It is known as the “Sunshine State”. And the outgoing chiefs of two of Queensland’s universities have extra reason to smile, after sharing pay rises of almost half a million Australian dollars.
Queensland University of Technology’s Peter Coaldrake leapfrogged the boss of the institution’s more fancied crosstown rival, the University of Queensland, to become the state’s highest paid vice-chancellor last year.
Professor Coaldrake earned about A$1.26 million (£686,000), after pocketing a pay rise of A$180,000. It was a golden swansong for the long-serving vice-chancellor, who retired in December after leading the institution for more than 17 years.
Professor Coaldrake’s remuneration in his last year of office eclipsed that of UQ’s Peter Høj, who took a A$3,000 pay cut to earn A$1.16 million. This came after Professor Høj, whose annual salary includes a A$200,000 performance bonus, claimed a A$62,000 pay rise in 2016.
Meanwhile, a A$285,000 raise for Scott Bowman, vice-chancellor of Central Queensland University, pushed up the Rockhampton-based administrator’s pay package by 53 per cent to about A$825,000.
CQU said that Professor Bowman had been awarded a A$180,000 bonus for meeting key performance indicators around growth and community engagement. The institution’s annual report, one of seven released by the Queensland parliament, says that its student population has grown by more than a third in recent years.
It says that CQU is also Australia’s “most inclusive university”, boasting the highest ratio of disadvantaged, mature, indigenous and first-in-family students. It also has easily the biggest footprint of any Australian university, with 24 campuses and study centres from Cairns in northern Queensland to the Western Australian hamlet of Busselton – a 2,200-mile flight away.
Professor Bowman said that he had been one of Australia’s lowest-paid vice-chancellors when his contract came up for renewal four years ago. He had rejected the university council’s offer of an annual A$60,000 pay rise, but the council had “insisted” that he accept the money as a one-off bonus at the end of his contract.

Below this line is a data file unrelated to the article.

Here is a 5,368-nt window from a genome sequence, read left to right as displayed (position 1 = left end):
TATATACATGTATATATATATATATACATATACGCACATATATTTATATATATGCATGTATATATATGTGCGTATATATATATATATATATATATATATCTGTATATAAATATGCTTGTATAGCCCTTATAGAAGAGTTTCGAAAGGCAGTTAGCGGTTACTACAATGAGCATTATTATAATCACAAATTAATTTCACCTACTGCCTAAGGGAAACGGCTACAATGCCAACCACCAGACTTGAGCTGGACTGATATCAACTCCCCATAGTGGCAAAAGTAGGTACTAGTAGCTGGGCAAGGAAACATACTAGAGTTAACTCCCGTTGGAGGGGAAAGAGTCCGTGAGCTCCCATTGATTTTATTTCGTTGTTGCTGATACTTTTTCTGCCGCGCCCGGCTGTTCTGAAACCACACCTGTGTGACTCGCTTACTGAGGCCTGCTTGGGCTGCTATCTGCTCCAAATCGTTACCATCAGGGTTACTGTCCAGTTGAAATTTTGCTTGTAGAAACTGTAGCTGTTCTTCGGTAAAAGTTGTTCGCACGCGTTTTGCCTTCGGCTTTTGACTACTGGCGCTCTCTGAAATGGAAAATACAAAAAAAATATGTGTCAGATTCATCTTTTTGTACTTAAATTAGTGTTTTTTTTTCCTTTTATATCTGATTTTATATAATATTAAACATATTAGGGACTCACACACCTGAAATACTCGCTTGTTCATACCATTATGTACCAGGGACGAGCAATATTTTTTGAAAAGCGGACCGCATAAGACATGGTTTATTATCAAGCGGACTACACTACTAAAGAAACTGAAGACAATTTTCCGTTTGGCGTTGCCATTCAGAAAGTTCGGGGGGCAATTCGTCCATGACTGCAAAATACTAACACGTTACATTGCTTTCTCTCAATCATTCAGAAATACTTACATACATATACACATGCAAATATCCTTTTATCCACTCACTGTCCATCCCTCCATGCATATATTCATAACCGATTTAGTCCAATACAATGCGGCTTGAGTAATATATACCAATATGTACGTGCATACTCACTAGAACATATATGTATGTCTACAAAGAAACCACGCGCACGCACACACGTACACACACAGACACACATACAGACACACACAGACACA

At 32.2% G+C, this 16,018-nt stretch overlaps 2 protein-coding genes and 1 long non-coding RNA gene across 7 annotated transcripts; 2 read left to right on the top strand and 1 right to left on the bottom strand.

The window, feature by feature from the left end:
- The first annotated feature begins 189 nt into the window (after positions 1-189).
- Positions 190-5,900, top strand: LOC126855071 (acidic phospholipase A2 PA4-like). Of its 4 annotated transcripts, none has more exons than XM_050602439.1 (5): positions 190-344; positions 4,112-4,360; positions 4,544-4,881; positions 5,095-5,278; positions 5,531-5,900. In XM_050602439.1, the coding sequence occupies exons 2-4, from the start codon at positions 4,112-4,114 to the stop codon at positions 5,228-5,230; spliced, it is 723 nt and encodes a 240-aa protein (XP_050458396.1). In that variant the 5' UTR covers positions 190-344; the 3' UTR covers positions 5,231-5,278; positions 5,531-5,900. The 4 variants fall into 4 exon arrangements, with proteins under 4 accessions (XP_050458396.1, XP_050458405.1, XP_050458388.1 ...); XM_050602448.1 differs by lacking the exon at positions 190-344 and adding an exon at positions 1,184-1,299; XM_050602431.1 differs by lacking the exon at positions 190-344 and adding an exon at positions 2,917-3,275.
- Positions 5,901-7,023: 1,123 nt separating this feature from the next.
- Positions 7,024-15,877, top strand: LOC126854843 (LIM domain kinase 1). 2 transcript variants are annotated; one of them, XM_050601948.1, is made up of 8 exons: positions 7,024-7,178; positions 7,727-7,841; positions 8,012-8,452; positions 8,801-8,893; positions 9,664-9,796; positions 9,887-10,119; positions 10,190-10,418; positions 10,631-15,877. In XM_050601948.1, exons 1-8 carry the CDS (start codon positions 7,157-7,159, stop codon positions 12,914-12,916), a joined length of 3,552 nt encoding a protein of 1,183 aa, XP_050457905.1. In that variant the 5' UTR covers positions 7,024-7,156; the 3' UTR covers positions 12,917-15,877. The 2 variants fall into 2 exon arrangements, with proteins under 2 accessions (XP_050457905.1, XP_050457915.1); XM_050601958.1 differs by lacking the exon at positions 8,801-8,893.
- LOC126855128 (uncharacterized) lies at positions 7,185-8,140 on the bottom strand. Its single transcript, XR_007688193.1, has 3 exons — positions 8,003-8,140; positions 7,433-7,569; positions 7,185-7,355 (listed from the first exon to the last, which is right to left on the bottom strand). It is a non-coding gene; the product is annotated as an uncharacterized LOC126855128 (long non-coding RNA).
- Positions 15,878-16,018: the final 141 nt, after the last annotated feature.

He said that he now regretted his stance, because it meant that he had received three years’ worth of bonuses in a single instalment. “I always knew that was going to look odd,” Professor Bowman said.
The vice-chancellors of three other Queensland public universities notched up relatively modest pay rises of between 0 per cent and 5 per cent, while a fourth – the University of Southern Queensland, where interim vice-chancellor Janet Verbyla did not see out the full year – paid 10 per cent less to the university’s chief executive than it had in 2016.
Nevertheless, the average vice-chancellor salary package across the seven universities was A$940,000 (£513,000) – a far cry from the £268,000 claimed by the average British vice-chancellor and more than the £471,000 enjoyed by the University of Bath’s Glynis Breakwell, the country’s top earner.
Professor Bowman, who recently announced his decision to retire, said that people in Australia as well as his native England would struggle to understand the sums paid to university chiefs.
“The salaries are very high, there’s no two ways about it,” he said. “Vice-chancellors work very hard for them, but lots of people work very hard. My old man worked really hard in an aluminium foundry.”